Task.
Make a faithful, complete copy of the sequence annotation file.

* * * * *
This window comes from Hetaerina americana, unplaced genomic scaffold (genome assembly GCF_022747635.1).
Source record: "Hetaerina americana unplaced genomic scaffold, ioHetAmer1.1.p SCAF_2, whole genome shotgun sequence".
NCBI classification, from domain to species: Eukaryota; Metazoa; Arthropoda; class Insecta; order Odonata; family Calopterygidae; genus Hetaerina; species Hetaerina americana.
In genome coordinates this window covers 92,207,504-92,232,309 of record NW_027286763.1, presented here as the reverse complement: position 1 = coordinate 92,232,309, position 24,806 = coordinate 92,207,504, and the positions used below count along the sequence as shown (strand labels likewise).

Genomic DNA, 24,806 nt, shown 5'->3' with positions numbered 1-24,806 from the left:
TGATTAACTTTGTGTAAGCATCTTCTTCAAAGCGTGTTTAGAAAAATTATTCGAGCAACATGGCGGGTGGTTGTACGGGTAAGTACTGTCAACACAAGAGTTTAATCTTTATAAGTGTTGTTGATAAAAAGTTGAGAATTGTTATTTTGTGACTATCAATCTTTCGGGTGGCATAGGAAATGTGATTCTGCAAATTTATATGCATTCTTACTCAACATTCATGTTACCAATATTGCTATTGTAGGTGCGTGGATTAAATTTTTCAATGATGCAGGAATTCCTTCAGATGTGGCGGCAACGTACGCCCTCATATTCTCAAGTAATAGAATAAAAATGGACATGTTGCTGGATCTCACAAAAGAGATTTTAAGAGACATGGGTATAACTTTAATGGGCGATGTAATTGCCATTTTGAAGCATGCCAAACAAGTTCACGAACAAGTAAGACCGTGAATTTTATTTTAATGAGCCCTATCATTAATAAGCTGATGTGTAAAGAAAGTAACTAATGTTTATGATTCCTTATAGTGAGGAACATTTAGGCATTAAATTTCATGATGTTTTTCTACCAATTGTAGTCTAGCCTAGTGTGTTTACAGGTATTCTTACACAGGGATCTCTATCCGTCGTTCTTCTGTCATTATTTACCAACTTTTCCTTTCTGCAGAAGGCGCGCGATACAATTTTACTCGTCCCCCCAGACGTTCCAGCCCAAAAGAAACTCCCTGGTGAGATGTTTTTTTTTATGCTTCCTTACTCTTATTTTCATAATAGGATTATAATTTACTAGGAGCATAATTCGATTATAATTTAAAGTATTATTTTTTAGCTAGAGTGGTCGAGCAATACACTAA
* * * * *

This window comes from Hetaerina americana, unplaced genomic scaffold (genome assembly GCF_022747635.1).
Source record: "Hetaerina americana unplaced genomic scaffold, ioHetAmer1.1.p SCAF_2, whole genome shotgun sequence".
NCBI classification, from domain to species: Eukaryota; Metazoa; Arthropoda; class Insecta; order Odonata; family Calopterygidae; genus Hetaerina; species Hetaerina americana.
In genome coordinates this window covers 92,207,504-92,232,309 of record NW_027286763.1, presented here as the reverse complement: position 1 = coordinate 92,232,309, position 24,806 = coordinate 92,207,504, and the positions used below count along the sequence as shown (strand labels likewise).

Genomic DNA, 24,806 nt, shown 5'->3' with positions numbered 1-24,806 from the left:
TGATTAACTTTGTGTAAGCATCTTCTTCAAAGCGTGTTTAGAAAAATTATTCGAGCAACATGGCGGGTGGTTGTACGGGTAAGTACTGTCAACACAAGAGTTTAATCTTTATAAGTGTTGTTGATAAAAAGTTGAGAATTGTTATTTTGTGACTATCAATCTTTCGGGTGGCATAGGAAATGTGATTCTGCAAATTTATATGCATTCTTACTCAACATTCATGTTACCAATATTGCTATTGTAGGTGCGTGGATTAAATTTTTCAATGATGCAGGAATTCCTTCAGATGTGGCGGCAACGTACGCCCTCATATTCTCAAGTAATAGAATAAAAATGGACATGTTGCTGGATCTCACAAAAGAGATTTTAAGAGACATGGGTATAACTTTAATGGGCGATGTAATTGCCATTTTGAAGCATGCCAAACAAGTTCACGAACAAGTAAGACCGTGAATTTTATTTTAATGAGCCCTATCATTAATAAGCTGATGTGTAAAGAAAGTAACTAATGTTTATGATTCCTTATAGTGAGGAACATTTAGGCATTAAATTTCATGATGTTTTTCTACCAATTGTAGTCTAGCCTAGTGTGTTTACAGGTATTCTTACACAGGGATCTCTATCCGTCGTTCTTCTGTCATTATTTACCAACTTTTCCTTTCTGCAGAAGGCGCGCGATACAATTTTACTCGTCCCCCCAGACGTTCCAGCCCAAAAGAAACTCCCTGGTGAGATGTTTTTTTTTATGCTTCCTTACTCTTATTTTCATAATAGGATTATAATTTACTAGGAGCATAATTCGATTATAATTTAAAGTATTATTTTTTAGCTAGAGTGGTCGAGCAATACACTAA